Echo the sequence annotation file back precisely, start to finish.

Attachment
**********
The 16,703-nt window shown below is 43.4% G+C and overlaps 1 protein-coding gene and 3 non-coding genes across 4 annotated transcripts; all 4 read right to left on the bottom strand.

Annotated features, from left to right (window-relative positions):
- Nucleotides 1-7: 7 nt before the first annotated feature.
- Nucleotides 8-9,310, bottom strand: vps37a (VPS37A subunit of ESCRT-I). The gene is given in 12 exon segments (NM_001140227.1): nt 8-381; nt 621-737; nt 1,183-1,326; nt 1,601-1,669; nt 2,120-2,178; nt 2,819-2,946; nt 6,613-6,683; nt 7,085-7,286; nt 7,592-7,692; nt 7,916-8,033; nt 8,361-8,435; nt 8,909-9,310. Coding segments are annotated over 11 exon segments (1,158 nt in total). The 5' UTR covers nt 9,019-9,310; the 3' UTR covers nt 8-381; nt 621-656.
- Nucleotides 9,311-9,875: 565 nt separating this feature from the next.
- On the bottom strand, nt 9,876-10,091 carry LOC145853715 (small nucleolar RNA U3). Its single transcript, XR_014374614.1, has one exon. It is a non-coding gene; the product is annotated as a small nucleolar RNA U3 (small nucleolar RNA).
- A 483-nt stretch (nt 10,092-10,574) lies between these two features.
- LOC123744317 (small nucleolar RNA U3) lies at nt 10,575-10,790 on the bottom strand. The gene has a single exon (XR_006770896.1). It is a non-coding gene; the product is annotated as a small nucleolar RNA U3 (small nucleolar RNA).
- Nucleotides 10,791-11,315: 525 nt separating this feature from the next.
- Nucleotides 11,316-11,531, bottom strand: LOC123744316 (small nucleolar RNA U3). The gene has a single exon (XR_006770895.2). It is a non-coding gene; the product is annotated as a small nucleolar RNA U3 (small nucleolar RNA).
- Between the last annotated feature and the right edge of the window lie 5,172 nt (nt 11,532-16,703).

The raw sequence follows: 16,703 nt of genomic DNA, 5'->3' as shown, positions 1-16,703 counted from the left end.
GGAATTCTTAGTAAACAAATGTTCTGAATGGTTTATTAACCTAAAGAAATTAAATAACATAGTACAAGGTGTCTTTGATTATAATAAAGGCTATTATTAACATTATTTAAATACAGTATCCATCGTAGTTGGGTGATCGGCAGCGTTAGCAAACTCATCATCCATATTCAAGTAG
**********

The 16,703-nt window shown below is 43.4% G+C and overlaps 1 protein-coding gene and 3 non-coding genes across 4 annotated transcripts; all 4 read right to left on the bottom strand.

Annotated features, from left to right (window-relative positions):
- Nucleotides 1-7: 7 nt before the first annotated feature.
- Nucleotides 8-9,310, bottom strand: vps37a (VPS37A subunit of ESCRT-I). The gene is given in 12 exon segments (NM_001140227.1): nt 8-381; nt 621-737; nt 1,183-1,326; nt 1,601-1,669; nt 2,120-2,178; nt 2,819-2,946; nt 6,613-6,683; nt 7,085-7,286; nt 7,592-7,692; nt 7,916-8,033; nt 8,361-8,435; nt 8,909-9,310. Coding segments are annotated over 11 exon segments (1,158 nt in total). The 5' UTR covers nt 9,019-9,310; the 3' UTR covers nt 8-381; nt 621-656.
- Nucleotides 9,311-9,875: 565 nt separating this feature from the next.
- On the bottom strand, nt 9,876-10,091 carry LOC145853715 (small nucleolar RNA U3). Its single transcript, XR_014374614.1, has one exon. It is a non-coding gene; the product is annotated as a small nucleolar RNA U3 (small nucleolar RNA).
- A 483-nt stretch (nt 10,092-10,574) lies between these two features.
- LOC123744317 (small nucleolar RNA U3) lies at nt 10,575-10,790 on the bottom strand. The gene has a single exon (XR_006770896.1). It is a non-coding gene; the product is annotated as a small nucleolar RNA U3 (small nucleolar RNA).
- Nucleotides 10,791-11,315: 525 nt separating this feature from the next.
- Nucleotides 11,316-11,531, bottom strand: LOC123744316 (small nucleolar RNA U3). The gene has a single exon (XR_006770895.2). It is a non-coding gene; the product is annotated as a small nucleolar RNA U3 (small nucleolar RNA).
- Between the last annotated feature and the right edge of the window lie 5,172 nt (nt 11,532-16,703).

The raw sequence follows: 16,703 nt of genomic DNA, 5'->3' as shown, positions 1-16,703 counted from the left end.
GGAATTCTTAGTAAACAAATGTTCTGAATGGTTTATTAACCTAAAGAAATTAAATAACATAGTACAAGGTGTCTTTGATTATAATAAAGGCTATTATTAACATTATTTAAATACAGTATCCATCGTAGTTGGGTGATCGGCAGCGTTAGCAAACTCATCATCCATATTCAAGTAG